We have gone through so much together and even when I’ve gone through periods around having these thoughts and questioning things, I’ve always had a feeling to not leave. Something has always told me that staying isn’t right but leaving isn’t either. I keep getting this feeling of not feeling safe around him – even though nothing has changed in our relationship except for the moving half way across the country factor. But do I give up a perfectly healthy relationship because I’m having doubts? Or even if I did leave and find someone else down the road, would I still have this relationship anxiety? I guess that’s what keeps me up at night.
    He’s such a good person, hard worker, loves me SO much, wants to move to Texas for a better life for us, we have great conversations, make each other laugh, tell each other everything and are honest and supportive of one another.
    I just wish there was someone/something to tell me “you’re in the right relationship, this is just your anxiety that you are projecting onto your partner” it’s so difficult 🙁

    Reply
  7. Which external structures are crumbling and which veils are being lifted? It feels as though the planet is moving backwards in time towards fascism and control of segments of the population, and at the same time climate change is threatening us all….it feels really sad and depressing too when the “common person” cannot do anything about it.

    I recognize this post is not about the above…I would just like to better understand the characteristics of the mentioned global transition.

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  8. I take my time very slowly with your posts and podcast episodes; they soothe me every time, and yet strangely it takes me many days to feel like I’m ready to take in another one. So I know I’m quite behind and my comment likely won’t be seen..

    I loved so many things in the post (though I did hope you’d spill a juicy “bean” or two for those of us who aren’t able to take the course :). Or maybe this was it? 🙂 ). There’s always something about the tone of your writing that gently reminds me to touch into the painful parts willingly and respectfully – something I always seem to forget inbetween contact with your words, and revert back to fighting the pain..

    But at one point I got a whole-body “No! NO!”, and it was when you said “you signed up for this”. This is triggering for me mostly because in the midst of something very traumatic caused within a spiritual organization I was told by the (very spiritual) teachers there that this wouldn’t have happened to me if I hadn’t requested it on a spiritual lever before I was born (nobody did anything concrete to try to help, btw). I later found this belief to be widely accepted in the ‘spiritual’ communities, and I strongly believe this belief to be blocking the flow of compassion towards a person in pain, because “Hey, they asked for it themselves so that they could grow, it’s silly to feel sorry for them as it was ‘asked for'” (or sometimes even “earned through karma”) – as I have experienced firsthand from the lack of both empathy and attempts at actually supporting me. I know in my cells that this is not where you’re coming from, neither did you refer to ‘people going through trauma’, just to being born sensitive. I just shared why it is especially triggering for me.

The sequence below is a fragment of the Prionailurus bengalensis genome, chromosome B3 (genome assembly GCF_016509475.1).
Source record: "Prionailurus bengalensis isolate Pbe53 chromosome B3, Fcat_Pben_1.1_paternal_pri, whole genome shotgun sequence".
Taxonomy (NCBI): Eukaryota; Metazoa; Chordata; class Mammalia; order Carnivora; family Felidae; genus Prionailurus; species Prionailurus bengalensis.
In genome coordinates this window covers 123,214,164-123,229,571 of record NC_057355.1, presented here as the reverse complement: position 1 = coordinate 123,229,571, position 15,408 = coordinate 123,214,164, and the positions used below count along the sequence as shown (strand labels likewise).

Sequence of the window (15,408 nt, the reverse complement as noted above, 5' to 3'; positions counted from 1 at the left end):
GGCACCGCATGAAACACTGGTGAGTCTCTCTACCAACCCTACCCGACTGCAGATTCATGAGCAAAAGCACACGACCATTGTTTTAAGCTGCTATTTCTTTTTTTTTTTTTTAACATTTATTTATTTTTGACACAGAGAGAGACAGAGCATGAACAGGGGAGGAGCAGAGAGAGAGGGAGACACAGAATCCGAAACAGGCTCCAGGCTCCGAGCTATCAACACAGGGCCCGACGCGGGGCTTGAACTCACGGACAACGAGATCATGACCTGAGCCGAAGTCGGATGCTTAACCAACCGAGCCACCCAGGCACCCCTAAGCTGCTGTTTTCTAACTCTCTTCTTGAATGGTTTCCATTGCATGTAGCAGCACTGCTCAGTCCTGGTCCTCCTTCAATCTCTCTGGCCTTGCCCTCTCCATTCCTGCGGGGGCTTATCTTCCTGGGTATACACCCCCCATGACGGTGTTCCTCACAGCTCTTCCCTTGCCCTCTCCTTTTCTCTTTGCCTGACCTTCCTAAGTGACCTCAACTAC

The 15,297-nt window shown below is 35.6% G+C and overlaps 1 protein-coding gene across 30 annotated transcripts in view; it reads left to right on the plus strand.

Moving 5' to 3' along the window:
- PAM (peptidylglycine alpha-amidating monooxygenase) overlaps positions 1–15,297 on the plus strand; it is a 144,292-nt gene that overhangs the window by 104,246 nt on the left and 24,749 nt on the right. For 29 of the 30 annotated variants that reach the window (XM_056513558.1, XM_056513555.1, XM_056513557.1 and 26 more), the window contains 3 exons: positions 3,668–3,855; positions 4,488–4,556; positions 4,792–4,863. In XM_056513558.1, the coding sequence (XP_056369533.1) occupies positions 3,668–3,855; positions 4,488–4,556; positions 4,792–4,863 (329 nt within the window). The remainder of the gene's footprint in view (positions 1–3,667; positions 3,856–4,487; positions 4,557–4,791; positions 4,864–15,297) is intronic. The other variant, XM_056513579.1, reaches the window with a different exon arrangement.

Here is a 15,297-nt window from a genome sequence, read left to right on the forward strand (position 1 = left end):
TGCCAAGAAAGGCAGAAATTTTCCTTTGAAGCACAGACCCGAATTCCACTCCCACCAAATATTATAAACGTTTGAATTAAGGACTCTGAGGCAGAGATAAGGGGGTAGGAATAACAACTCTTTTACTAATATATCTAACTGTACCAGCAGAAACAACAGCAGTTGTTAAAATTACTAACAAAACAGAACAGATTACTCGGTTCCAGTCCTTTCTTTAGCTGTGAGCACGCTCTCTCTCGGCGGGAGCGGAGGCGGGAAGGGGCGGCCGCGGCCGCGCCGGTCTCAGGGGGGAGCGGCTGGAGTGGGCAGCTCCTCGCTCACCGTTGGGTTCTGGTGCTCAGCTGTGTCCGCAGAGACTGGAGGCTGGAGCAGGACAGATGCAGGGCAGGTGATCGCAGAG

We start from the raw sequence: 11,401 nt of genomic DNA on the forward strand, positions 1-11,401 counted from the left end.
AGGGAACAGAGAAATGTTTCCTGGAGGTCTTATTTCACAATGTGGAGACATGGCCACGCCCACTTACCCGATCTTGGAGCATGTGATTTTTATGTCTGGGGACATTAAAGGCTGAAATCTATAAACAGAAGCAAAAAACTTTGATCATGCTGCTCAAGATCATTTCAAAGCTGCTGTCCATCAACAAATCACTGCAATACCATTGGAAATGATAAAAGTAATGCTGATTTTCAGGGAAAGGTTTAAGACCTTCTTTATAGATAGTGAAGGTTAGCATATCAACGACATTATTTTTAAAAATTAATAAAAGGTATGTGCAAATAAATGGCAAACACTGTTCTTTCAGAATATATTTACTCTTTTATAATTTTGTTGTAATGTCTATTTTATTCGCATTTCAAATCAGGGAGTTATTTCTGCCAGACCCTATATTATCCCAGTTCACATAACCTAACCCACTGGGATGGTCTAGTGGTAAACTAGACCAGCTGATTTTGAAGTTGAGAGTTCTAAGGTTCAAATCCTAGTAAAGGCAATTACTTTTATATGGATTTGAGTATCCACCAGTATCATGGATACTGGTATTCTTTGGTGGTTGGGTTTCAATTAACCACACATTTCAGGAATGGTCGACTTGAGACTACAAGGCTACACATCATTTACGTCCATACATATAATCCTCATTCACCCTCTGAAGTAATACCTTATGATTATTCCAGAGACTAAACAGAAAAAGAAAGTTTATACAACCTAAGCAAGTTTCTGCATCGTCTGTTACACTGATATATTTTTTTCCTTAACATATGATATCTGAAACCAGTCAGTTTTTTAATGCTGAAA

But I still feel that this is just ‘a belief’ and don’t take kindly to it just being ‘stated as fact’. *And* – I think I might have ‘proof’ why it might not be so:
    There were always sensitive people – even in the most remote rural of parts of the most undeveloped of countries, centuries ago – where people, as you mentioned, had no access to any resources to learn anything about emotional responsibility. What would be the point then of ‘choosing’ this sort of wiring ‘in order to help humanity heal’ if there’s no chance for them to encounter something helpful, while their innate wiring is such that it naturally reaches for unhelpful ‘tools’ which just make things worse (like worry, control, compulsions, rumination, etc) and they’d just be set up to suffer their entire lives. What would be the point then of this ‘choice’ then? Heck – even today not everybody in need of your work will find it! The tiniest of minority will, actually. No matter how much of a bright or financially supported or willing-to-work-on-herself kid I was, when I struggled, I was getting *nowhere* because the professionals I turned to didn’t have the wisdom or use the ‘angle’ that you do, and so I suffered. With such a dearth of true pathways to emotional healing even now, not to mention historically, being told we ‘chose this’ is a very very tough pill to swallow for me. Many famous sensitive individuals through history didn’t even make it (poets like Yesenin, who ended tragically come to mind).
    Plus – *everyone* is required to heal, not just ‘us’! We might serve as beacons, called ‘to the front’ before others because we perceive the pain to be louder, but I find it hard to believe that they ‘weren’t chosen’ even though they carry pain as well.

    But I am still willing to step up, take responsibility for my own healing with the added bonus that it serves the world… which I know your main point was ever really about. I just refuse to believe that I ‘chose something on a spiritual level’, that makes me deeply uncomfortable .

    I’m sorry if this sounded argumentative and not loving, it just landed in a painful place.

    P.S. I think your grandma was beautiful and it seems to me that you look alike :).

    Reply